July 4, 2017
Counting Our Blessings
Today is July 4th. Our country is almost 250 years old. If you read the headlines, you would think that our country is in more trouble than it has ever has been. True, our country is not perfect, and certainly the fighting emanating from our Nation's Capital does not make us the envy of the world politically. On the other hand, if you take a look at the numbers, our country is again leading the western world with regard to the recovery from the deep world recession.
After peaking at over 10% during the recession, our present unemployment rate is less than 5.0%. The average unemployment rate of the European Member countries is well over 7.0%. During the latter stages of the recovery we have been consistently adding between 150,000 and 200,000 jobs per month. Concurrently, our real estate market has regained just about all of the losses sustained during the recession.
Some are wary that the Federal Reserve Board has raised interest rates four times during the past 18 months. The fact that the Fed is comfortable raising rates for the first time in a decade is evidence that they are getting more comfortable regarding the state of the economy. That does not mean that our economy, our jobs picture and our real estate market does not have room for improvement -- which is why rates continue to be historically very low. But we have come a long way and we continue to improve. Hopefully we will see more of this improvement when the jobs report is released this Friday. In the meantime, happy 4th of July.
Rates were down slightly last week, but rose after the survey was released. For the week ending June 29, Freddie Mac announced that 30-year fixed rates fell to 3.88% from 3.90% the week before. The average for 15-year loans remained at 3.17%, and the average for five-year adjustables moved up to 3.17%. A year ago, 30-year fixed rates averaged 3.48%. Attributed to Sean Becketti, chief economist, Freddie Mac -- "The 30-year fixed rate fell 2 basis points to 3.88 percent this week. However, much of our survey was conducted prior to Tuesday's sell-off in the bond market which drove Treasury yields higher. Rates on home loans may increase in next week's survey if Treasury yields continue to rise." Note: Rates indicated do not include fees and points and are provided for evidence of trends only. They should not be used for comparison purposes.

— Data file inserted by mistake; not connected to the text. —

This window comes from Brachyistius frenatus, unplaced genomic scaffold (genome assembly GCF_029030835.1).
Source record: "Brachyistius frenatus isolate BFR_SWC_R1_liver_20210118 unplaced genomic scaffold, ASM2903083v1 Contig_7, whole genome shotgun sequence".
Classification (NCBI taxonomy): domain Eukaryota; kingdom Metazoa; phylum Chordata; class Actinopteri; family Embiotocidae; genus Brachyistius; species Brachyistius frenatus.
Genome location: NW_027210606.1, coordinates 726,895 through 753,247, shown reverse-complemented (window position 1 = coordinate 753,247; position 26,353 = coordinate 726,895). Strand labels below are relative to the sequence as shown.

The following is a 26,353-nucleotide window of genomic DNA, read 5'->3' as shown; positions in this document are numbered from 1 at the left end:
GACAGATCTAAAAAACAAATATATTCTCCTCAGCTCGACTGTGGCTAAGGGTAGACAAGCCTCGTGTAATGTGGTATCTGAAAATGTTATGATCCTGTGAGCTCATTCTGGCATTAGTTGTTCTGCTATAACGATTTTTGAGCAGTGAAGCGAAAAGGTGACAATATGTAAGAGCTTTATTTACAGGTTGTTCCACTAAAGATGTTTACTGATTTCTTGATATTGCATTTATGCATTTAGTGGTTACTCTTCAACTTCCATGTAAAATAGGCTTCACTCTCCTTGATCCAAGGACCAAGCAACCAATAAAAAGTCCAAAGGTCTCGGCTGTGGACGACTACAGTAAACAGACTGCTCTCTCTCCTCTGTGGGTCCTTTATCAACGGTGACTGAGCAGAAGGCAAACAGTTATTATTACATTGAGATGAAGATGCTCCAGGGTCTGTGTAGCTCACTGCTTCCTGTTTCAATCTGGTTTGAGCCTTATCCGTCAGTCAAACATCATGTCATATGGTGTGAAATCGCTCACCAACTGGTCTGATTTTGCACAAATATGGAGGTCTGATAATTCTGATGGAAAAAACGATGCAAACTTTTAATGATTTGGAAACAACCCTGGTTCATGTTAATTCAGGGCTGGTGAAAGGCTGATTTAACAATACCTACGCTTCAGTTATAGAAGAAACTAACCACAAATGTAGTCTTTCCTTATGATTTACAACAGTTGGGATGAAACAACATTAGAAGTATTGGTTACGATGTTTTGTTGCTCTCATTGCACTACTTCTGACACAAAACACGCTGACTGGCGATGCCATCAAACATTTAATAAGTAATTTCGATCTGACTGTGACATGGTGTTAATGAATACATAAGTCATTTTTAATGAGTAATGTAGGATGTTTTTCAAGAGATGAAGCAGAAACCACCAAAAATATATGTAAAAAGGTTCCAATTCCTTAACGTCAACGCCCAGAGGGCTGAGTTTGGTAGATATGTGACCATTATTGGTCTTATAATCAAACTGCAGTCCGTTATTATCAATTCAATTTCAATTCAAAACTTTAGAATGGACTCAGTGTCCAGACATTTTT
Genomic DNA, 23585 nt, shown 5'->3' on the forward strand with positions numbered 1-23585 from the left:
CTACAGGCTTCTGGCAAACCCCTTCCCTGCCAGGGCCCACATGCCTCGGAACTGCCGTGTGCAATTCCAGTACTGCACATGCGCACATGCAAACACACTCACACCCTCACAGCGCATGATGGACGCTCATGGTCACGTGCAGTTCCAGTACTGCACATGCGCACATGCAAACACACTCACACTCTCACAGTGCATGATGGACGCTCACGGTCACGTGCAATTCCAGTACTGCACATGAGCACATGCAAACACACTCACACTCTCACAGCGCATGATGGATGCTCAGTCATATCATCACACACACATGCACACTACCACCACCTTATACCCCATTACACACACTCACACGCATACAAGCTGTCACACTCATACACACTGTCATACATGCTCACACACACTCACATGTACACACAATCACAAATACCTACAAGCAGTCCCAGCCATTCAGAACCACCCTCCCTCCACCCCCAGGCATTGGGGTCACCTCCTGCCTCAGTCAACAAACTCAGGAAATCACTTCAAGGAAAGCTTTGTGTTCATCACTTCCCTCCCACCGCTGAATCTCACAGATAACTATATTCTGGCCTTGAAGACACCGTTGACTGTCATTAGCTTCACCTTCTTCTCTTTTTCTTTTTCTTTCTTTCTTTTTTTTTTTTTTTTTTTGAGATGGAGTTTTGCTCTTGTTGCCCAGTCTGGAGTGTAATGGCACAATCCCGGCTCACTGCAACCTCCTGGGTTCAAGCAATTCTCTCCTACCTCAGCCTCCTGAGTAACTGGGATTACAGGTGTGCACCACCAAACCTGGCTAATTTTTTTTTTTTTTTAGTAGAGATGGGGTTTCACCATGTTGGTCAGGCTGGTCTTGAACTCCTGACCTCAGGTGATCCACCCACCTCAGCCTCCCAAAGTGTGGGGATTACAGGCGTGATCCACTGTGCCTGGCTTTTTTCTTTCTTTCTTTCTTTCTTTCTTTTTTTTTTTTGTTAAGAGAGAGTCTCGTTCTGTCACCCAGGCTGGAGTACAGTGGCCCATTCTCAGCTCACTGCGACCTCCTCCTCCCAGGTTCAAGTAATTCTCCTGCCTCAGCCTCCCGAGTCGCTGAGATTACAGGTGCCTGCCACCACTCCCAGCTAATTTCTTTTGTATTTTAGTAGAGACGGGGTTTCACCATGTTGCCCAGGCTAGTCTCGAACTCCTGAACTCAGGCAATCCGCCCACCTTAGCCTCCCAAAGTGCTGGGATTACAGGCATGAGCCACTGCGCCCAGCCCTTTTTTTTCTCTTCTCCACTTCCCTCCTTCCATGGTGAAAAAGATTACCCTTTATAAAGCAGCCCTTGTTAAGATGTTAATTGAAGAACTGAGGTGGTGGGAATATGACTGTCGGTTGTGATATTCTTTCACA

Current Indices For Adjustable Rate Mortgages
June 30, 2017
|6-month Treasury Security
|1-year Treasury Security
|3-year Treasury Security
|5-year Treasury Security
|10-year Treasury Security
|| 1.724% (May)
|| 0.776% (May)
|11th District Cost of Funds
|| 0.645% (Apr)
|| 4.25% (June)
| The impact of first-time buyers on the American housing market has been highlighted in a new report from mortgage insurer Genworth. The data shows that in the first quarter of 2017, first-time buyers bought the most single-family homes since 2005; 424,000 or 38%. It was an 11% rise from the first quarter of 2016. "Over the past three years, first-time homebuyers have accounted for 85% of the growth in home sales, and have become an important indicator for understanding market trends," said Tian Liu, Chief Economist for Genworth Mortgage Insurance. "Their impact has already been felt in falling inventory and rising home prices, and we expect them to increasingly drive growth to businesses most exposed to this market segment." The figures also reveal that 3 million potential homebuyers are missing from the market following the financial crisis. This pent-up demand is set to lead to a surge of first-time buyers ahead. Genworth says it is the first report of its kind, looking at data from the past 20 years, tracking home sales to first-time homebuyers on a monthly basis and reporting at quarterly intervals, and separately identifying first-time homebuyers enabled by low down payment mortgages, such as conventional loans with mortgage insurance coverage, FHA loans, VA loans, and USDA loans. Source: MPA